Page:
If you’re not familiar with how we keep track of our statistics, here’s a quick overview.  These numbers come from our past fiscal year, July 1, 2018 to June 30, 2019. This is Fiscal Year 2019, or FY19. And it was one of the biggest ones we’ve had at our Museum.This last year we had over 15,000 people visit the Museum! This number represents the total onsite visitors, or the total amount of people who stepped foot onto our campus. This number exceeds our previous fiscal year, which was over 10,800 people. In fact, this number beats out our records going back to at least  FY11, the earliest year when we have a comparable method of counting.  We believe this may be the biggest year on record for the Jewish Museum’s onsite visitors, which includes general attendance, school groups, adult groups, public programs, rentals, and teacher trainings/workshops.

One of the reasons why we had such a magical year was because of our Houdini exhibit, which was open from June 2018 through January 2019. However, the momentum from Houdini didn’t leave when the exhibit did, to travel around. Our other exhibits this year, Jewish Refugees in Shanghai, My Family Story, and Fashion Statement and Stitching History from the Holocaust continued to attract visitors, with 5,890 people marked for general admission.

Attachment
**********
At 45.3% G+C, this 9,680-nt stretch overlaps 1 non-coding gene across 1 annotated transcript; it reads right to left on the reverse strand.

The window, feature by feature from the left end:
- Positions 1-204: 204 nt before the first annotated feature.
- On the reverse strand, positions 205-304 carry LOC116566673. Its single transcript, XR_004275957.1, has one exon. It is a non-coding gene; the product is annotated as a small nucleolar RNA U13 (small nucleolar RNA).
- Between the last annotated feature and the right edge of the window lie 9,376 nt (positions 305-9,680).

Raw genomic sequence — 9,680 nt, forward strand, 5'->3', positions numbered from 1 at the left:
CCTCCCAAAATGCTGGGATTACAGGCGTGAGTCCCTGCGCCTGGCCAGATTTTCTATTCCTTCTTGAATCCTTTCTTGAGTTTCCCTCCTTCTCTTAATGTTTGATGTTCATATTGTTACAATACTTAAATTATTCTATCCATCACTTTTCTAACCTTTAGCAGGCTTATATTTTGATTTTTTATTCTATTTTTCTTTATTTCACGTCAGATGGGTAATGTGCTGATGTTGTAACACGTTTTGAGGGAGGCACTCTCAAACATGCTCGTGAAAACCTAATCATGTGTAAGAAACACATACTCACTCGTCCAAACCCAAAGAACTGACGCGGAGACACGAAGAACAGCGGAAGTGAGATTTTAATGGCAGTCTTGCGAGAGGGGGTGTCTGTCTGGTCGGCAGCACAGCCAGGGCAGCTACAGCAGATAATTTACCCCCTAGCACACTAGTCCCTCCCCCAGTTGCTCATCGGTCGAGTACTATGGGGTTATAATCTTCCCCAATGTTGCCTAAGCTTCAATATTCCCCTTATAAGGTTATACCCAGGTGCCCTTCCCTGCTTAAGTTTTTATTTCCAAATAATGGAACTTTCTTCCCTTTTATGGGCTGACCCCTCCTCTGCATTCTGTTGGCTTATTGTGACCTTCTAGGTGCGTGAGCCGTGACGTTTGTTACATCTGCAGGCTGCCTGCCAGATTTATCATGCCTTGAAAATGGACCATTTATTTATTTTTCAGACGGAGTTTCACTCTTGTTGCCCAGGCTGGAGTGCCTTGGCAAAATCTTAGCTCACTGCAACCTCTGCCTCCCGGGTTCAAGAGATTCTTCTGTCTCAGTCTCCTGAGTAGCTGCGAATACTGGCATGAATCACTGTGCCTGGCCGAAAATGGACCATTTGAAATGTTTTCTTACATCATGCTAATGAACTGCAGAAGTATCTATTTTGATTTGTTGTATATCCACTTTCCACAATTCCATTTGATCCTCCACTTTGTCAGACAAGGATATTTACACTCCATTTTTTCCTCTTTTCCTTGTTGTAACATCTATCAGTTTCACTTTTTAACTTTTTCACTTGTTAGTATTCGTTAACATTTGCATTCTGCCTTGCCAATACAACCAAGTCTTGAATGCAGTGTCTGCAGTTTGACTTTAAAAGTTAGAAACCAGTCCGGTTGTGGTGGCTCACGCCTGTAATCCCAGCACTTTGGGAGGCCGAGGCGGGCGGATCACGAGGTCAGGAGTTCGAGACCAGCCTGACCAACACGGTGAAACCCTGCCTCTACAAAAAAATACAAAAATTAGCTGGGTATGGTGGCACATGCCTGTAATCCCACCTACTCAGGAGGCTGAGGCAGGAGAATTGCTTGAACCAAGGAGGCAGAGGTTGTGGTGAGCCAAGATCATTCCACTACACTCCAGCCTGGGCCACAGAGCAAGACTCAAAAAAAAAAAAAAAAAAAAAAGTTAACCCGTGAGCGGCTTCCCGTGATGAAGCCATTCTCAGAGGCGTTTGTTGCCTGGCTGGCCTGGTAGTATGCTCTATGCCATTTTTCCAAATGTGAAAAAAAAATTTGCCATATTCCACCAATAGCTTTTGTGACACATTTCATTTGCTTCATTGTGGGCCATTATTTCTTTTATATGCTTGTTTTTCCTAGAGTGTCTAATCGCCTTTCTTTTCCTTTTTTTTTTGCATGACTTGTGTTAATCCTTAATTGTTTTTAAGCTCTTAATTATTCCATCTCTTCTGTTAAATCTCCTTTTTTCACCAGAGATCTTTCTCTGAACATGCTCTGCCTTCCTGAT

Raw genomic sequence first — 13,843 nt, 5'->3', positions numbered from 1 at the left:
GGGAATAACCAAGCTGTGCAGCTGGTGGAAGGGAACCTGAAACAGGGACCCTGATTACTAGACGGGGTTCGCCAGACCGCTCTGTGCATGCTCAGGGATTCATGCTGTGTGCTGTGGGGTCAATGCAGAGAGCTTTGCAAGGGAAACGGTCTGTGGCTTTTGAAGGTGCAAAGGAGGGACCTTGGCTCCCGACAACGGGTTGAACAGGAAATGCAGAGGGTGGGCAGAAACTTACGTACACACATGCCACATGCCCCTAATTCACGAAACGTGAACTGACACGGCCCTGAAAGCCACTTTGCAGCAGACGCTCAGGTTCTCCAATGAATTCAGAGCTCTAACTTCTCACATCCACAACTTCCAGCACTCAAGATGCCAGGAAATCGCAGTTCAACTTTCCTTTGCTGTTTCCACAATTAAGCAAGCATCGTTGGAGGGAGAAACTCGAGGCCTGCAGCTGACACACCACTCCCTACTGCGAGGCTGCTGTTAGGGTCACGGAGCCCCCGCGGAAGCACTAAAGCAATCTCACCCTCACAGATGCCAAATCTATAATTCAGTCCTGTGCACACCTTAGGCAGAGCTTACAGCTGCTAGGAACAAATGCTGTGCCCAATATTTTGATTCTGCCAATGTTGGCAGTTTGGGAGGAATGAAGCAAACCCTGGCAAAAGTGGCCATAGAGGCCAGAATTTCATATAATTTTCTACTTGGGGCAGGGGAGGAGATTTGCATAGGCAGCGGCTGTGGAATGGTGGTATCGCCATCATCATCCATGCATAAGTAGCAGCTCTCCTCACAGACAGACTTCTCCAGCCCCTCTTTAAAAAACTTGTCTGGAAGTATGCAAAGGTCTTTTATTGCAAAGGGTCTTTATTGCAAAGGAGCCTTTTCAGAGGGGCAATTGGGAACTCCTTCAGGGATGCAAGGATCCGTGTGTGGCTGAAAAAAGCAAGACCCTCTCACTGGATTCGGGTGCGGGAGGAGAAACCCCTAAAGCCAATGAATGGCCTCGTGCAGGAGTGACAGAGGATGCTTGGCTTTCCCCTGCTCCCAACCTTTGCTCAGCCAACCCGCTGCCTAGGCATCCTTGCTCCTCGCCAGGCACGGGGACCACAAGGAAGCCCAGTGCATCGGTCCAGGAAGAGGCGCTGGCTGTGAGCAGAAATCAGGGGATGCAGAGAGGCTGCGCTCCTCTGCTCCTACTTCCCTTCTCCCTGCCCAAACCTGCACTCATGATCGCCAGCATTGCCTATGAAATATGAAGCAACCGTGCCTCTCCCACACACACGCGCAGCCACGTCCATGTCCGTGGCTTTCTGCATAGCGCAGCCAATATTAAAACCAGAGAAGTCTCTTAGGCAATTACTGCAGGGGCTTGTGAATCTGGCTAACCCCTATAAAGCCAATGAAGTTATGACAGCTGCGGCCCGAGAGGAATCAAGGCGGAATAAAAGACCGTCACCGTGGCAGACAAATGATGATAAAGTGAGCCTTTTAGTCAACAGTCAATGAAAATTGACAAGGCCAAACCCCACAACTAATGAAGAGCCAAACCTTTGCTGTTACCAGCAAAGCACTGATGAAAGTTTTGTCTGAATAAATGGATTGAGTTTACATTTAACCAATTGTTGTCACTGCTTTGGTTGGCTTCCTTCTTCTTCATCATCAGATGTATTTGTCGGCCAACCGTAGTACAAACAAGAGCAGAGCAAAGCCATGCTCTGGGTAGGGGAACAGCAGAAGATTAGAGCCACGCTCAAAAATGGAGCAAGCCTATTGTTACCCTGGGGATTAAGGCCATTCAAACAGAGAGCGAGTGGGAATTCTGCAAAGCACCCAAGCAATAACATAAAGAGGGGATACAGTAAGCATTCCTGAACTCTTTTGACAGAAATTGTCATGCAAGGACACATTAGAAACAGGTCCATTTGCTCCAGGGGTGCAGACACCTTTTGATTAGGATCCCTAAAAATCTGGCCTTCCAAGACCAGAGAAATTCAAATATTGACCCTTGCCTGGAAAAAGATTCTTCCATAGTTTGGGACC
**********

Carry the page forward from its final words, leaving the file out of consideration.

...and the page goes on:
We loved showing off our style with our Fashion Statement exhibit, on view until September 15th!

We had 3,553 students and educators join us for those exhibits, as well as for our general education programming. This included visits to the Houdini exhibit, our Intro to Judaism program, and much more. With our Jewish Refugees in Shanghai exhibit, we were able to reach out to a whole new audience of learners, some of whom were studying Chinese, and could read both the English and Chinese sides of the exhibit panels!

Our educators love working with students to teach them about Jewish history in Maryland and beyond. Most of time, we end up learning from the students too!